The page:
The United States’ huge share of the growing global Climate Debt is decreasing

The United States’ huge share of the growing global Climate Debt is decreasing

Worldwide, eyes are on the United States due to its massive historic greenhouse gas emissions and its sabotage of attempts to reach a fair and globally binding reduction agreement. Instead, the world is stocked with “intended nationally determined contributions towards achieving the objective […] consistent with holding the increase in the global average temperature to well below 2°C above preindustrial levels and pursuing efforts to limit the temperature increase to 1.5°C.” If this baloney-goal is to be taken seriously, then the United States must cut emissions from fossil fuels by around 80% (give and take), within fifteen years, or so. The following examines the development of CO2 Emissions, Environmental Performance, GDP(ppp-$) and accumulated Climate Debt.The first diagram (below) shows the per capita CO2 Emissions from fossil fuels (without bunker fuels) and cement production in decades in comparison with the world average. CO2 Emissions since 2012 are preliminary estimates. The green bars are the Contribution Free Level, determined by the level of CO2 Emissions in the 1990s and a number of continuously updated ‘indicators’.

United States, CO2 in decades

The diagram below shows the per capita CO2 Emissions from fossil fuels (without bunker fuels) and cement production since 2000. CO2 Emissions in 2012, 2013 and 2014 are preliminary estimates. The moderate reductions in recent years are in contrast to the shameful Bush-era after the millennium (the calculation of Climate Debt in ClimatePositions starts in 2000). Mean voices whisper that the lowest hanging-fruits may have been picked now!

United States, CO2

The relative Environmental Performance over time of the United States, Canada and Australia, with the world’s average set at 100, is shown below. The up-to-date ‘Environmental Performance Index’ published January 2016 (data-year is set at 2014 in the diagram) ranks the United States 26th among 180 countries. See details on the US performance ‘her’. The previous ‘Index published in 2014’ ranked US 33rd.  The improved ranking doesn’t show on the graph below because many poorer performing countries has improved even more and thereby raised the world average. Note that Environmental Performance Index and Ecological Footprint Network provide completely different rankings and trends due to a different focus (read this ‘article’).

United States, Environment, Can, Australia

In 2014 the United States was the 7th wealthiest country among 148 with full data in ClimatePositions. The diagram below shows the development since 2000, in comparison with Canada, Australia, United Kingdom, China and the world average.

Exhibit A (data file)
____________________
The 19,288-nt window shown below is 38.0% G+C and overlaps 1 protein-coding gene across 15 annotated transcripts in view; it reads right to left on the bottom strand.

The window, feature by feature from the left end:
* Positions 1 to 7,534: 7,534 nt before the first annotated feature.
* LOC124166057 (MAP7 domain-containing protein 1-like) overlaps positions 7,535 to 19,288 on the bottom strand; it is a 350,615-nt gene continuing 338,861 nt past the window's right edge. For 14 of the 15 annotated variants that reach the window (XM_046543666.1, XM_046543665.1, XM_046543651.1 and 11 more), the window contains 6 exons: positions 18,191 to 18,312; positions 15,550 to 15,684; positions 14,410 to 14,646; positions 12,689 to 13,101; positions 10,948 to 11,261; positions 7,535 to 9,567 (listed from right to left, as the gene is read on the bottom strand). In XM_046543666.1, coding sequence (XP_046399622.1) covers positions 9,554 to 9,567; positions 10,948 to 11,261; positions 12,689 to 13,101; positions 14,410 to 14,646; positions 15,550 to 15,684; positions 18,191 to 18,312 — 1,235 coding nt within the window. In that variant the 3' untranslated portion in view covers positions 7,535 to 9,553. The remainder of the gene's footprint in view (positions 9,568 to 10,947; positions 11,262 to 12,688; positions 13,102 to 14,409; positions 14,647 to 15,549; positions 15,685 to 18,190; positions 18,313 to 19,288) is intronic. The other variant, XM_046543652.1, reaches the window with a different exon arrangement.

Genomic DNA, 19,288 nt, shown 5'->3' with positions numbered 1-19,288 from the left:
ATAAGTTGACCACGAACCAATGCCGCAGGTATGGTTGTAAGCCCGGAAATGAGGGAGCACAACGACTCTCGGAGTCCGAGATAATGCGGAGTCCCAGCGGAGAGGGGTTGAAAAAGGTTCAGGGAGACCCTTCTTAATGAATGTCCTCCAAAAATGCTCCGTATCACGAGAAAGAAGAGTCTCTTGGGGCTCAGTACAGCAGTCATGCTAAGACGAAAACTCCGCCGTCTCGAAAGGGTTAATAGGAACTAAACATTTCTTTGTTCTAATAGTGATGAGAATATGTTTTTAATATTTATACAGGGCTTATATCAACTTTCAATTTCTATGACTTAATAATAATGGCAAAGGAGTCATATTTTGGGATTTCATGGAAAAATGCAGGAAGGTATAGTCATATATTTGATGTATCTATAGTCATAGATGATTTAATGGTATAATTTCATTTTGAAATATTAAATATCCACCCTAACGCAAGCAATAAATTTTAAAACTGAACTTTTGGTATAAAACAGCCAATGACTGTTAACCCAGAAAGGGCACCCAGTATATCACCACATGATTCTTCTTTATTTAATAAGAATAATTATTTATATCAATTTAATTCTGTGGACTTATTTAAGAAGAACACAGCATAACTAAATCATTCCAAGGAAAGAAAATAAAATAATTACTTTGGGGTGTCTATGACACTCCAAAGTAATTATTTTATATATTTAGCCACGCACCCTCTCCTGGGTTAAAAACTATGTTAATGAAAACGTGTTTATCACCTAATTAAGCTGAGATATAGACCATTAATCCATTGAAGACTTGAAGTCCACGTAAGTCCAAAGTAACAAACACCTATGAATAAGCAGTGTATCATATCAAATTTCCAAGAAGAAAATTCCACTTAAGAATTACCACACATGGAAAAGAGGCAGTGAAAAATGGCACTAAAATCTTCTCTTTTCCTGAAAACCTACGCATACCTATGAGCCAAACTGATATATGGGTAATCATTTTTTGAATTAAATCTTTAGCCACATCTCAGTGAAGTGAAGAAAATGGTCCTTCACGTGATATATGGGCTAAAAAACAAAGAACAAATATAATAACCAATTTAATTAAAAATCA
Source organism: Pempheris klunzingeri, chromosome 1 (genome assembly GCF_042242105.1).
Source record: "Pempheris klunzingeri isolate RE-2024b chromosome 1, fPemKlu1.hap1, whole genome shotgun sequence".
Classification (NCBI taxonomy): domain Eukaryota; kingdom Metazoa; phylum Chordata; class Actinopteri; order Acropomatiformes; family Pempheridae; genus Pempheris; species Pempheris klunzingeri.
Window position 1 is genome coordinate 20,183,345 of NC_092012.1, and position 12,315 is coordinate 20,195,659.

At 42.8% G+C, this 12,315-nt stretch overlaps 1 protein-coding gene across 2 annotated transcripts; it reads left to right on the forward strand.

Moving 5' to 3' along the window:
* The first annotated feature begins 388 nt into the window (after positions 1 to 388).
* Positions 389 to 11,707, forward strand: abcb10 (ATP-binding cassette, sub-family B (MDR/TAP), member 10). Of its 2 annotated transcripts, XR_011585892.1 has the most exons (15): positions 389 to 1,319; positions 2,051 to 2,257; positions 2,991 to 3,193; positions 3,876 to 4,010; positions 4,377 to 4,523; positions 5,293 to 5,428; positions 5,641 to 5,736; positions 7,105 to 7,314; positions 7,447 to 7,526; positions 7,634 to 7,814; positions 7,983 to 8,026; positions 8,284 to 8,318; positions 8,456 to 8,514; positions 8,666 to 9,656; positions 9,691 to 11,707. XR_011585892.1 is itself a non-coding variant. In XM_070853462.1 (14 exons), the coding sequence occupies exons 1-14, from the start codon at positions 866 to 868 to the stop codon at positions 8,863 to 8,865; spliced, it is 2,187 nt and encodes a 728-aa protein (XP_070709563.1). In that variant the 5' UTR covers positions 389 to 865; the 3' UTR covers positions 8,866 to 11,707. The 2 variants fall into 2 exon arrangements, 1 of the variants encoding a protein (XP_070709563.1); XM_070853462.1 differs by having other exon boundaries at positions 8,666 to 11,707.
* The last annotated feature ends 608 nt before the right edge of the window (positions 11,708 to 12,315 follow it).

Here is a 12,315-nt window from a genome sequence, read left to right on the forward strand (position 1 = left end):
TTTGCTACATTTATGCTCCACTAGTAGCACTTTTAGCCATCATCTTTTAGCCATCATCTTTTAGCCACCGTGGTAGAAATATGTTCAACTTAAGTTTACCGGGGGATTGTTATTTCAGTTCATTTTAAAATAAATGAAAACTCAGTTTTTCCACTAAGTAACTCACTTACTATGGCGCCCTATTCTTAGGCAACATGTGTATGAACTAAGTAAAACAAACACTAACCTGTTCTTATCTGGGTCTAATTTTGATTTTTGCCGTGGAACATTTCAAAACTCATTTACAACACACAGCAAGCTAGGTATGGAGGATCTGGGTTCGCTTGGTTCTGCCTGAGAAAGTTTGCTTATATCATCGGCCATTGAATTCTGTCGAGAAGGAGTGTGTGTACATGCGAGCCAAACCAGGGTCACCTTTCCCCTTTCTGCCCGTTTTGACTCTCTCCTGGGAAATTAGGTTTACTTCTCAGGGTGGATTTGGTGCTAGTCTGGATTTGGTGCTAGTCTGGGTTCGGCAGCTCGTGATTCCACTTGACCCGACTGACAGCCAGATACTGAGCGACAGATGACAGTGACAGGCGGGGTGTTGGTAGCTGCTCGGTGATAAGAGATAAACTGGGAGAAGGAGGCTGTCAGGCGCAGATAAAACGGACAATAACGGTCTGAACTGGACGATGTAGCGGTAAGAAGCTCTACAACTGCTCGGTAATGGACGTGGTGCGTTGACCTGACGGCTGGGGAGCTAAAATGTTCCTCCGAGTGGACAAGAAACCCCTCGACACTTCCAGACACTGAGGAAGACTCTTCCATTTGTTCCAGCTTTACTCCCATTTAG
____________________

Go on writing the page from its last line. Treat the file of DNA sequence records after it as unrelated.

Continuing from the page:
United States, GDP, Can, Austr, United K, China

January 2016 the Climate Debt per capita of the United States was $6,594 and the ‘ranking’ was 7th. The Climate Debts share of the GDP(ppp-$), annually since 2000, was 0.96%. The development since 2005 is shown in the diagram below, along with the same group of countries. United Kingdom stands out positively among the five.

United States, Share of GDP, Can, Austr, United K, China


The last diagram shows the per capita Climate Debt since 2005, with the world average set at 100. Among these five countries only the United States has continuously decreased its global share (US is still performing worse than the others, though). In real money the accumulated total US Climate Debt increased from $1,177 billion in 2010 to $2,103 billion by January 2016 (see the ‘ranking’). [2010-values has been corrected in the table February 15th]

United States, Relative Climate Debt, Can, Austr, United K, China

In 2010 the United States’ share of the global Climate Debt was 45.4% and by January 2016 it had decreased to 37.0% (see the ‘ranking’). For comparison, the Chinese share increased from 7.4% to 13.3%. Combined the two superpowers are still responsibly for more than half of the global Climate Debt in ClimatePositions. The ‘calculation-method’ is identical for all included countries.


The total accumulated Climate Debt of the United States is $2,086 billion. Without the Environmental Performance improvements, relatively, by 2014 and 2016 (the publishing years), then the Climate Debt would have been $2,148 billion, or $62 billion larger than the current.


Data on carbon emissions (CO2 Emissions) from fossil fuels (without bunkers) and cement production are from Global Carbon Project (CDIAC); (links in the menu “Calculations”).
Source on Environmental Performance: Yale and Columbia University reports, published 2006-2016 (links in the menu “Calculations”).
Information on national GDP(ppp-$) per capita: Worldbank.
Drawing by Claus Andersen, 2016.
Background information: ‘From Good Intentions to Deep Decarbonization‘ (Earth Institute/Colombia University, 2015) and ‘US carbon emissions set to fall to lowest level in two decades‘ (The Guardian, 2015). 

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